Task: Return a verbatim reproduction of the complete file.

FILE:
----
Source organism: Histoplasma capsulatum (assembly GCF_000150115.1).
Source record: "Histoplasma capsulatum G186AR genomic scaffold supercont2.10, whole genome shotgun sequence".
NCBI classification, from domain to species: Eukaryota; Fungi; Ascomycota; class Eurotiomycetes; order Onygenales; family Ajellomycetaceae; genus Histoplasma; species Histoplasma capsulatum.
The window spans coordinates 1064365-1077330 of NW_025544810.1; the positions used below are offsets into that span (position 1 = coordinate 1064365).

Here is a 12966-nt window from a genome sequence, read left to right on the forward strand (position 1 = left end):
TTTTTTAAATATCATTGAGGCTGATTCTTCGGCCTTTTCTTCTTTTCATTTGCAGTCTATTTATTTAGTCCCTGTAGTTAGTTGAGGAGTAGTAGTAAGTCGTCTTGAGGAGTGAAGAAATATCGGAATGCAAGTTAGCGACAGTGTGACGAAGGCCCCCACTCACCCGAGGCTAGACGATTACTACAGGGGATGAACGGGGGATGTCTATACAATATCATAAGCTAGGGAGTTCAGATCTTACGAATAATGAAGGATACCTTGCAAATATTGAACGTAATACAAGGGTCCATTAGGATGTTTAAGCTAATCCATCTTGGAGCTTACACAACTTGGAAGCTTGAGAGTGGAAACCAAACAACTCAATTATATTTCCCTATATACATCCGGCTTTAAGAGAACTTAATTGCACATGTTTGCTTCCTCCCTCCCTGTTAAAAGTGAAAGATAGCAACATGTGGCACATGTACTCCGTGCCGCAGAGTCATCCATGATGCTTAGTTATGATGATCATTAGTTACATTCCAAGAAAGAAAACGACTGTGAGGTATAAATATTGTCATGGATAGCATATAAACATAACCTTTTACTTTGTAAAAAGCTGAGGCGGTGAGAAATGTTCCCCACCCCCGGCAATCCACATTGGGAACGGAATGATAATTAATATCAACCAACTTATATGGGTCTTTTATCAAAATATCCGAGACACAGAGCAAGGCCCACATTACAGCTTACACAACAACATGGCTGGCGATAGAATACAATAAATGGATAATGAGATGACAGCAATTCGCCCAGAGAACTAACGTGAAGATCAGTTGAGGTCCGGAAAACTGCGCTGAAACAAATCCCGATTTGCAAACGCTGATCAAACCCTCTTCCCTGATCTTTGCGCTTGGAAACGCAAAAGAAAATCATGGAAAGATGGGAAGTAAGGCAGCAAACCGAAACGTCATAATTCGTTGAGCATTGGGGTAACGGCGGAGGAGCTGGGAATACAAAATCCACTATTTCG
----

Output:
Source organism: Histoplasma capsulatum (assembly GCF_000150115.1).
Source record: "Histoplasma capsulatum G186AR genomic scaffold supercont2.10, whole genome shotgun sequence".
NCBI classification, from domain to species: Eukaryota; Fungi; Ascomycota; class Eurotiomycetes; order Onygenales; family Ajellomycetaceae; genus Histoplasma; species Histoplasma capsulatum.
The window spans coordinates 1064365-1077330 of NW_025544810.1; the positions used below are offsets into that span (position 1 = coordinate 1064365).

Here is a 12966-nt window from a genome sequence, read left to right on the forward strand (position 1 = left end):
TTTTTTAAATATCATTGAGGCTGATTCTTCGGCCTTTTCTTCTTTTCATTTGCAGTCTATTTATTTAGTCCCTGTAGTTAGTTGAGGAGTAGTAGTAAGTCGTCTTGAGGAGTGAAGAAATATCGGAATGCAAGTTAGCGACAGTGTGACGAAGGCCCCCACTCACCCGAGGCTAGACGATTACTACAGGGGATGAACGGGGGATGTCTATACAATATCATAAGCTAGGGAGTTCAGATCTTACGAATAATGAAGGATACCTTGCAAATATTGAACGTAATACAAGGGTCCATTAGGATGTTTAAGCTAATCCATCTTGGAGCTTACACAACTTGGAAGCTTGAGAGTGGAAACCAAACAACTCAATTATATTTCCCTATATACATCCGGCTTTAAGAGAACTTAATTGCACATGTTTGCTTCCTCCCTCCCTGTTAAAAGTGAAAGATAGCAACATGTGGCACATGTACTCCGTGCCGCAGAGTCATCCATGATGCTTAGTTATGATGATCATTAGTTACATTCCAAGAAAGAAAACGACTGTGAGGTATAAATATTGTCATGGATAGCATATAAACATAACCTTTTACTTTGTAAAAAGCTGAGGCGGTGAGAAATGTTCCCCACCCCCGGCAATCCACATTGGGAACGGAATGATAATTAATATCAACCAACTTATATGGGTCTTTTATCAAAATATCCGAGACACAGAGCAAGGCCCACATTACAGCTTACACAACAACATGGCTGGCGATAGAATACAATAAATGGATAATGAGATGACAGCAATTCGCCCAGAGAACTAACGTGAAGATCAGTTGAGGTCCGGAAAACTGCGCTGAAACAAATCCCGATTTGCAAACGCTGATCAAACCCTCTTCCCTGATCTTTGCGCTTGGAAACGCAAAAGAAAATCATGGAAAGATGGGAAGTAAGGCAGCAAACCGAAACGTCATAATTCGTTGAGCATTGGGGTAACGGCGGAGGAGCTGGGAATACAAAATCCACTATTTCG